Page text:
It was mid-May before I attempted any kind of exercise, so only four weeks ago. My first gym session was like the devil came to train me – I’d lost a fair bit of muscle strength and felt like a soft mess. The four day ache that followed told me my body had got used to being sedentary pretty quickly, dammit. We *do* have a very comfy sofa, it has to be said. But my base cardio fitness was not completely forgotten, so there was hope, aided wonderfully by a few morning spinning raves courtesy of Psycle. Not one to ever do anything by half, I also chose this time to get myself my beautiful new road bike. I AM OBSESSED WITH THIS THING:
Ohhhh isn’t she beautiful!? No but, really, BEAUTIFUL?!?
If I needed any impetus to get my knee in full working order to complete the London to Brighton, she was IT!! I have barely been off the saddle since in all hours that will allow me to ride, and apart from the occasional initial twinge, the knee has been ok. The fella has now also decided to get his own bike and join in the fun. So we’re set to become one of those couples, all lycra-clad and endorphin-fuelled, sauntering around the depths of Kent at the weekend. Sickening.
The Day Before
I kept a low profile on the very sunny Saturday, just to make sure I was rested and ready. I did go to the gym which was slightly unnecessary but I thought a little bit of cardio and some arm work would get me ready for the next day, and I left my legs alone for the most part. Still. Wholly stupid.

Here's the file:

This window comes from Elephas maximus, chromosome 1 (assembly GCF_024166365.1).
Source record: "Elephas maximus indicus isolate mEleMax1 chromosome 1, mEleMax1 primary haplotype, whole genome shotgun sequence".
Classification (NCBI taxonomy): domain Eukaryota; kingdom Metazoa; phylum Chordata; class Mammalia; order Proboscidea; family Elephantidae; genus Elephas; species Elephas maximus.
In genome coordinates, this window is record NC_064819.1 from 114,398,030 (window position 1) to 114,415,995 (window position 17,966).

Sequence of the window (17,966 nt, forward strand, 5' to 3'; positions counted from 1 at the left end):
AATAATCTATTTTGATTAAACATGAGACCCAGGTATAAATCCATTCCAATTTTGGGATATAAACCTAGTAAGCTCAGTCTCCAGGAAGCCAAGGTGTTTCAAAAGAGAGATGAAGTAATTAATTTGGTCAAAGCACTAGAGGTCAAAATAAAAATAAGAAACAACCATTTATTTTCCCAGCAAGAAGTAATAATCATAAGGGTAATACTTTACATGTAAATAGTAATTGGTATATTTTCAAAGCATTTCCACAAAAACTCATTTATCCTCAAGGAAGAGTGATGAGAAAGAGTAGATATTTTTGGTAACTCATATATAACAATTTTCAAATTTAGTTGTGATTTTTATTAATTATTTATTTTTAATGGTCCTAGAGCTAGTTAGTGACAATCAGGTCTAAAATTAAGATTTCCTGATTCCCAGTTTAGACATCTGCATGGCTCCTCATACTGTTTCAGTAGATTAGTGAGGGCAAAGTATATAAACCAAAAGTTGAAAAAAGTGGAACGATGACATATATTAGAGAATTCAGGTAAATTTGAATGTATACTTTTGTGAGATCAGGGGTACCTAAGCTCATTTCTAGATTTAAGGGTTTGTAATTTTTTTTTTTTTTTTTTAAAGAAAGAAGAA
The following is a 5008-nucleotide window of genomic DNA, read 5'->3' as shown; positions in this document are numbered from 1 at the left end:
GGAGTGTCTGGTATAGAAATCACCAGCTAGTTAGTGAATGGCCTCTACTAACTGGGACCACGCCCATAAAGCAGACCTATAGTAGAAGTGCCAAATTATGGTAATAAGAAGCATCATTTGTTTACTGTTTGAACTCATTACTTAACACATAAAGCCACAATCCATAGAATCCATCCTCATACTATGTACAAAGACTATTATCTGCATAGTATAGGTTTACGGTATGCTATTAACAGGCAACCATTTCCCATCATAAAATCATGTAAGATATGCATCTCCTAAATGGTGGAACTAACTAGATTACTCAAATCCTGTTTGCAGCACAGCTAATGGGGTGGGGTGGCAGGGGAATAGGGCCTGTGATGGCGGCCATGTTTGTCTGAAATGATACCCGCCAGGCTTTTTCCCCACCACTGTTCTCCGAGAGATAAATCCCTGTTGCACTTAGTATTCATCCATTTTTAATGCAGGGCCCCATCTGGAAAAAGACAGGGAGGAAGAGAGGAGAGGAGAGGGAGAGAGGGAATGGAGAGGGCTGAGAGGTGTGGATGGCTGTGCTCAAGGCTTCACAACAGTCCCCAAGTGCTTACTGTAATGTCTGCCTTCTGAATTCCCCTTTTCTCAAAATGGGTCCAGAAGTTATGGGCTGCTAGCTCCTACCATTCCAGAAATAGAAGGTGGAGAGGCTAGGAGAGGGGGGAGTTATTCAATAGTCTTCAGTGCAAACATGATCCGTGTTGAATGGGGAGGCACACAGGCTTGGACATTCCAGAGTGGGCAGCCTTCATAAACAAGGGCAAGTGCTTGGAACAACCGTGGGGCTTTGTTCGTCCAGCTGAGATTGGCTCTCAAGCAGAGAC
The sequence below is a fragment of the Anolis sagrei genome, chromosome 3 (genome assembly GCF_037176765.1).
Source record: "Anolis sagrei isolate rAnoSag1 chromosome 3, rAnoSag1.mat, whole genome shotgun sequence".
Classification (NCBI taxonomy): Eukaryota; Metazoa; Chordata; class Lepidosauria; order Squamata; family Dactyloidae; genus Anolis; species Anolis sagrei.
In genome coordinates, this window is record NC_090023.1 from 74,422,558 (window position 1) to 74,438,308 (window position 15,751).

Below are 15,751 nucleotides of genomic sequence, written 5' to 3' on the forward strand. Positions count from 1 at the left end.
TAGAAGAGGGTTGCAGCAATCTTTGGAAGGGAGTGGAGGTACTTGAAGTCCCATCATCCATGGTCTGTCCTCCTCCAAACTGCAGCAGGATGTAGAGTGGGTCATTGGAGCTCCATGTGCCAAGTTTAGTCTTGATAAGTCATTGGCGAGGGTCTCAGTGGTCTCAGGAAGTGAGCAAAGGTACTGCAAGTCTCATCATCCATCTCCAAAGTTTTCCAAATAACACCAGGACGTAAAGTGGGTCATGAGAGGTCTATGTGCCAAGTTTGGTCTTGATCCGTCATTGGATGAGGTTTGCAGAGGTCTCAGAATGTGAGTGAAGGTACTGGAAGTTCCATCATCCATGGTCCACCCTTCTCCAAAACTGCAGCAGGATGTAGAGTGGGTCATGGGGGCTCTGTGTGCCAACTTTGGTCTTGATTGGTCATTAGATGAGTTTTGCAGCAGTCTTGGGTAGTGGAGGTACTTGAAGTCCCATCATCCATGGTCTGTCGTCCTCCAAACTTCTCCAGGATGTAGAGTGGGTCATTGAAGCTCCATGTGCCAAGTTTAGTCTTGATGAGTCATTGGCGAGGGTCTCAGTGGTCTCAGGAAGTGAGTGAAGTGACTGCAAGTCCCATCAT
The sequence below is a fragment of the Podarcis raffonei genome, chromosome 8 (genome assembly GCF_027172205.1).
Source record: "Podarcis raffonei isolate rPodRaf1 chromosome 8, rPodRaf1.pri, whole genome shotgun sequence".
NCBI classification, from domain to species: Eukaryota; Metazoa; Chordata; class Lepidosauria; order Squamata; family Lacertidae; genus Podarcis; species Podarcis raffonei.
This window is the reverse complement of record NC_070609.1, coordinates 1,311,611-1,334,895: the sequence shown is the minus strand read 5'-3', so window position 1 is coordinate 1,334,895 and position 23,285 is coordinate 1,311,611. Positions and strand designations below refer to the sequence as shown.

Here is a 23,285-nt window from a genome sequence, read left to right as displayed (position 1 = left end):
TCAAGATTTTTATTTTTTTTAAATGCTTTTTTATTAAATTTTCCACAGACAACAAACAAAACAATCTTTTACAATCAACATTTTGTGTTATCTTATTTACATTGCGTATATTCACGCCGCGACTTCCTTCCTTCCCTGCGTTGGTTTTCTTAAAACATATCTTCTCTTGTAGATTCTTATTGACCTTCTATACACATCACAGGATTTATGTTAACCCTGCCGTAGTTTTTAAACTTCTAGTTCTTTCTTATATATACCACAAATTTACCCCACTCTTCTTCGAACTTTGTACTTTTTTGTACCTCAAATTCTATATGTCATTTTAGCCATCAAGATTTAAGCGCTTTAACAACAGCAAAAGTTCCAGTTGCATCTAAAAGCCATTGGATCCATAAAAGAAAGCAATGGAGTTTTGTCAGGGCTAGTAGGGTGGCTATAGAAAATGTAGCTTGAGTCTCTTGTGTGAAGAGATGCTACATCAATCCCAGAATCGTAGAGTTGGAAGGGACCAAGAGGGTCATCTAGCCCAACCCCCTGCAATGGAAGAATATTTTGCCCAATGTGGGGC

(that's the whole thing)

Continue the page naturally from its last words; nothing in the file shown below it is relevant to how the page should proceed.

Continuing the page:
That evening as I was getting my kit ready, laying out the lycra and filling my pathetically tiny bike bag to bursting I was taken right back to packing for Paris, and familiar nerves set in. Was my fitness up to it? How would I fare on a very different bike? Would I be able to keep up? Would my blood sugars behave? I did feel slightly less of a chancer than last time, when I was heading into the complete unknown with what was a bunch of pretty experienced riders. And I was among friends – it would be a laugh, despite the inevitable thigh burn and not insignificant front bum pain (just saying… it’s a real thing). So while everyone was getting all excitable watching the build up to the first England game of the World Cup, I sent myself to bed. Good job I didn’t miss much.